Tools to study nuclear architecture and 3D chromatin dynamics

More recently developed techniques now allow direct probing of molecular interactions, which, combined with genome-wide detection methods such as micro-arrays and massively parallel sequencing, yield comprehensive data sets on structural characteristics of chromatin, for entire genomes, in a single experiment. These methods either identify interactions of genomic loci with relatively fixed nuclear structures, such as the nuclear envelope, or detect physical associations between linearly distant genomic loci. Where the former techniques shed light on the position of a genomic locus in nuclear space, the latter elucidate folding behaviour of the chromatin fibre, to bring two loci in proximity, allowing them to interact.

A clever method to investigate interactions of the genome with the nuclear lamina is DamID technology in which a protein of the nuclear lamina is fused to DNA adenine methyltransferase (Dam), derived from E. coli. When expressed in cells, the Dam enzyme-coupled protein gets incorporated into the nuclear lamina. Dam will then methylate any adenine in a GATC motif that comes close enough, thereby tagging DNA that interacts with the nuclear lamina. Since DNA adenine methylation does not normally occur in eukaryotes, the resulting tags can specifically be mapped.

The most widely used method to study interactions of two linearly distant loci is chromosome conformation capture (3C). 3C and derived technologies detect the relative frequency at which two distant genomic loci are in direct physical contact, thereby giving information about spatial folding of chromatin. I will leave it up to you to read more about the technical details if you are interested. 3C, and its successors 4C, 5C and 6C (…) have resulted in much insight into long-range chromatin interactions, either by genome-wide or specific anchor locus or protein focused approaches.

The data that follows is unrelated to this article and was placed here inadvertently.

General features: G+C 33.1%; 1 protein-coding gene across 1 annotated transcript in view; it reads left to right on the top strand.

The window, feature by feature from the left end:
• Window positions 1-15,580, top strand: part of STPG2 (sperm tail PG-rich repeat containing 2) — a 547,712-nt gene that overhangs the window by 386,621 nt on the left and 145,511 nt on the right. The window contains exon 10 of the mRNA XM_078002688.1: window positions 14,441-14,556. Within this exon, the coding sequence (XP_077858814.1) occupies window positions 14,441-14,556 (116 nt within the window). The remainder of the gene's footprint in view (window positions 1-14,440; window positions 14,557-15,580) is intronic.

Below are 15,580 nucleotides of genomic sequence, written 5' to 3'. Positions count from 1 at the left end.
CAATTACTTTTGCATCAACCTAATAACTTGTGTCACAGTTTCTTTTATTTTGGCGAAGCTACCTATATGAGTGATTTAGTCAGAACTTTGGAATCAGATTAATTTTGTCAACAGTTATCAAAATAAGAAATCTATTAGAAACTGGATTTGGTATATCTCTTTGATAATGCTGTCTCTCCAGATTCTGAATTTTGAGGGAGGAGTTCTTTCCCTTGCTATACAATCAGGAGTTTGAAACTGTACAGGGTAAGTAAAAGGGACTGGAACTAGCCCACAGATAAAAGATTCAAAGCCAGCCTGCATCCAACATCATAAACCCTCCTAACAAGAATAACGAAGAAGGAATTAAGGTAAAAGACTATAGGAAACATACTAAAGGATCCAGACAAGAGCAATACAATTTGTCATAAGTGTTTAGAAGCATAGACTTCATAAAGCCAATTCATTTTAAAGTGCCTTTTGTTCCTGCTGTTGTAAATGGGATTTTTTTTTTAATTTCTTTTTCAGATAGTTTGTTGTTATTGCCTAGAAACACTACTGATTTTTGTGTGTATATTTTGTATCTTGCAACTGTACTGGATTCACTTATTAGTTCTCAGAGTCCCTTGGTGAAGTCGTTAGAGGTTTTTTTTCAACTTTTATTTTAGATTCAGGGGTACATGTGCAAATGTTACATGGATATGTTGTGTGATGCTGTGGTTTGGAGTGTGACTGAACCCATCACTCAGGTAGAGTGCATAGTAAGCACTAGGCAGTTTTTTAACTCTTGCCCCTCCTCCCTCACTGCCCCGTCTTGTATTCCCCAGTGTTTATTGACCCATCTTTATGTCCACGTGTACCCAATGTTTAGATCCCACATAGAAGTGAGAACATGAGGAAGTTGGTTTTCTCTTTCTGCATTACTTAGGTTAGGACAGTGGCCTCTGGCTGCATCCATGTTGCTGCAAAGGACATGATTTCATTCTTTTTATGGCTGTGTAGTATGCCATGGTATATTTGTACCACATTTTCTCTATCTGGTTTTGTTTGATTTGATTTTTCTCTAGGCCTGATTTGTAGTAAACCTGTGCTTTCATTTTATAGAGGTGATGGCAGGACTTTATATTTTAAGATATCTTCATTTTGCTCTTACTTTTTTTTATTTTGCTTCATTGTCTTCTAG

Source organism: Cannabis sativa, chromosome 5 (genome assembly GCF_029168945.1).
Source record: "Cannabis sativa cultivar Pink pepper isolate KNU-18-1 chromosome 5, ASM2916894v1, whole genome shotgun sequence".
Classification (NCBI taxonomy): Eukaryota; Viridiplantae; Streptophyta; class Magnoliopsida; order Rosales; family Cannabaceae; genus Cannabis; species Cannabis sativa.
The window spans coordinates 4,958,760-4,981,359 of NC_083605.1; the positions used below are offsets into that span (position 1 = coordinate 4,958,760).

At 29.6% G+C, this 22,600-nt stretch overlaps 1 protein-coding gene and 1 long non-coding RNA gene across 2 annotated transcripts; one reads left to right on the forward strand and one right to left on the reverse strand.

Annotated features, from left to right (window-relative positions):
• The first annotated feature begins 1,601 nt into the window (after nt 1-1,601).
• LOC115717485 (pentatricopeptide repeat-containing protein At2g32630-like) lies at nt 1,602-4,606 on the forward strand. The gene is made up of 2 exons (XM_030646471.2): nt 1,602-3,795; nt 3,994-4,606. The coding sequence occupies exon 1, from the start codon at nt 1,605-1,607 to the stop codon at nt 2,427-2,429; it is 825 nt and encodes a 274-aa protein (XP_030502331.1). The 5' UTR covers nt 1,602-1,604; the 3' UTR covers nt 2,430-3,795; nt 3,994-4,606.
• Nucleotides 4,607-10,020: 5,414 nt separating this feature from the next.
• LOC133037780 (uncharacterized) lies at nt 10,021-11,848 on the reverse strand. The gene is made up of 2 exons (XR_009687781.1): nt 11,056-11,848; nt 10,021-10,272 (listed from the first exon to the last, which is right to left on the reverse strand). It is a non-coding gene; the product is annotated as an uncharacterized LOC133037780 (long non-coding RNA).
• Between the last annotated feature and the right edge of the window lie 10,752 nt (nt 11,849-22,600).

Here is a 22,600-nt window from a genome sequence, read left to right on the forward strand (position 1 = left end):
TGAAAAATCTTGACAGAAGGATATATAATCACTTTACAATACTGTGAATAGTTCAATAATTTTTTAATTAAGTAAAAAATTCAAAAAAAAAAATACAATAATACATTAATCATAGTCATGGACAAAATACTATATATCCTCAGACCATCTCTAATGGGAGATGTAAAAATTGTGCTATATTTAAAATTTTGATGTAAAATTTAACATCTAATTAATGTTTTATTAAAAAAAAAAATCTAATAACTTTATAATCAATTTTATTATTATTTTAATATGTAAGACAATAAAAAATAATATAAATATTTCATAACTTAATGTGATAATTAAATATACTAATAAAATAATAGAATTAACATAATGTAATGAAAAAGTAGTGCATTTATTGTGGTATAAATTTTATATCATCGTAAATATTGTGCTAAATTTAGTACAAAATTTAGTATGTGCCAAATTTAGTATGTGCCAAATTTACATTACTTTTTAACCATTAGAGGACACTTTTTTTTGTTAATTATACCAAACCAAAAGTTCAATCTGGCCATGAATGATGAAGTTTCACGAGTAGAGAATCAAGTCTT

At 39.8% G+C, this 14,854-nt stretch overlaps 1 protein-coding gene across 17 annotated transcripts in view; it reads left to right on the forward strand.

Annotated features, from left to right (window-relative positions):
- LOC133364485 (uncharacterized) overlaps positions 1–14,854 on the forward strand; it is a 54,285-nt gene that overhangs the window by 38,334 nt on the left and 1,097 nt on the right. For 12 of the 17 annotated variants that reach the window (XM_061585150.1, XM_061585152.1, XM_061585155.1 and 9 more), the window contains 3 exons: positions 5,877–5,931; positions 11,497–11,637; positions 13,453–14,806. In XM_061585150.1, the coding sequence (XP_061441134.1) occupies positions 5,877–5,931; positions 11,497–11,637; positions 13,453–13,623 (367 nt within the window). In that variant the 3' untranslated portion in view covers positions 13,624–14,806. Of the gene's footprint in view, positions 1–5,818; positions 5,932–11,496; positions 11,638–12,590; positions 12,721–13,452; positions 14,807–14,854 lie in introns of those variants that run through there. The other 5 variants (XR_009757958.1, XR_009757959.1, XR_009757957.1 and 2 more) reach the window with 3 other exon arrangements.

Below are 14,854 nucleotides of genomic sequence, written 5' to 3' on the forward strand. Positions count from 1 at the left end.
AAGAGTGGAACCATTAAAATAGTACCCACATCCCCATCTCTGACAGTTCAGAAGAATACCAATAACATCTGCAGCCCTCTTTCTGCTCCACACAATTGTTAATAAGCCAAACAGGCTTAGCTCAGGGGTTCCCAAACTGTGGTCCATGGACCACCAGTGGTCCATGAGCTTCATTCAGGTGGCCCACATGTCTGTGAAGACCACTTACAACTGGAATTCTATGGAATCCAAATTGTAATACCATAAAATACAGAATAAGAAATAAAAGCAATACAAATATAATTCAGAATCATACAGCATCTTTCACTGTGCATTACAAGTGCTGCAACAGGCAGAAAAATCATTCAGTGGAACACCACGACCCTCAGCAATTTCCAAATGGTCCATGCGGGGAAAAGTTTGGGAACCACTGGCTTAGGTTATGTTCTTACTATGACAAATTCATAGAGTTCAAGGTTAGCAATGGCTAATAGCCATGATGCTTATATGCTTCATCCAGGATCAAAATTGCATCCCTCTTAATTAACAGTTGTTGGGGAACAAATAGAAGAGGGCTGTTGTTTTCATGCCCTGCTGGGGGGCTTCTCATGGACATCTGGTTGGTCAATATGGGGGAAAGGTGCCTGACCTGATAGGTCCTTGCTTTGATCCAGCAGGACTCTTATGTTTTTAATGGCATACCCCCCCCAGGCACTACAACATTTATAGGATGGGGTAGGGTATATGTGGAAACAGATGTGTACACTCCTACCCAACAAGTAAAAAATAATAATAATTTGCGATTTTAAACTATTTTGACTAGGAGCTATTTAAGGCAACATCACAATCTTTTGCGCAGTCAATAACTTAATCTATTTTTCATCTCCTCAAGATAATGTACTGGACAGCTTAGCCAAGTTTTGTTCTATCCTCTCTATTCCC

Nuclear organisation

All these elegant techniques have taught us much about nuclear organisation and the very complex actions of chromatin. A picture is emerging in which chromosomes seem compartmentalised within the nucleus, where active loci (as indicated by expression levels and chromatin marks associated with active chromatin) are spatially separated from inactive loci. These nuclear organisational processes cannot be seen separately from some epigenetic marks, although the precise interactive mechanisms remain to be clarified.

Thus, the principles of chromatin organisation are gradually emerging, and pointing at a much more complex situation than the previously accepted dichotomy of either an open, accessible, active euchromatin conformation, or a condensed, inaccessible and repressed heterochromatin state. As many as five principal chromatin types, each with distinct characteristics and functions, are now recognised!

Who knows what additional technological advances may add to the level of complexity already identified? With further refinements of existing techniques, or development of entirely new approaches, researchers are bound to elucidate temporal aspects of all mechanisms touched on, as well as explore cell-to-cell variation.

Now that you know a little about what is going on in the nucleus, and how scientists came to know about that, in the next article I will talk about what these complex mechanisms are good for, how they affect development, and how all that may be orchestrated.

Part 1: An intro into epigenetics
Part 4: Disease mechanisms and therapeutic targets

Sources/further reading:
van Steensel B, Dekker J (2010) Genomics tools for unraveling chromosome architecture. Nat Biotechnol 28: 1089-1095.
van Steensel B (2011) Chromatin: constructing the big picture. EMBO J.

This article was previously published on BitesizeBio.com, an online magazine for cell and molecular biologists.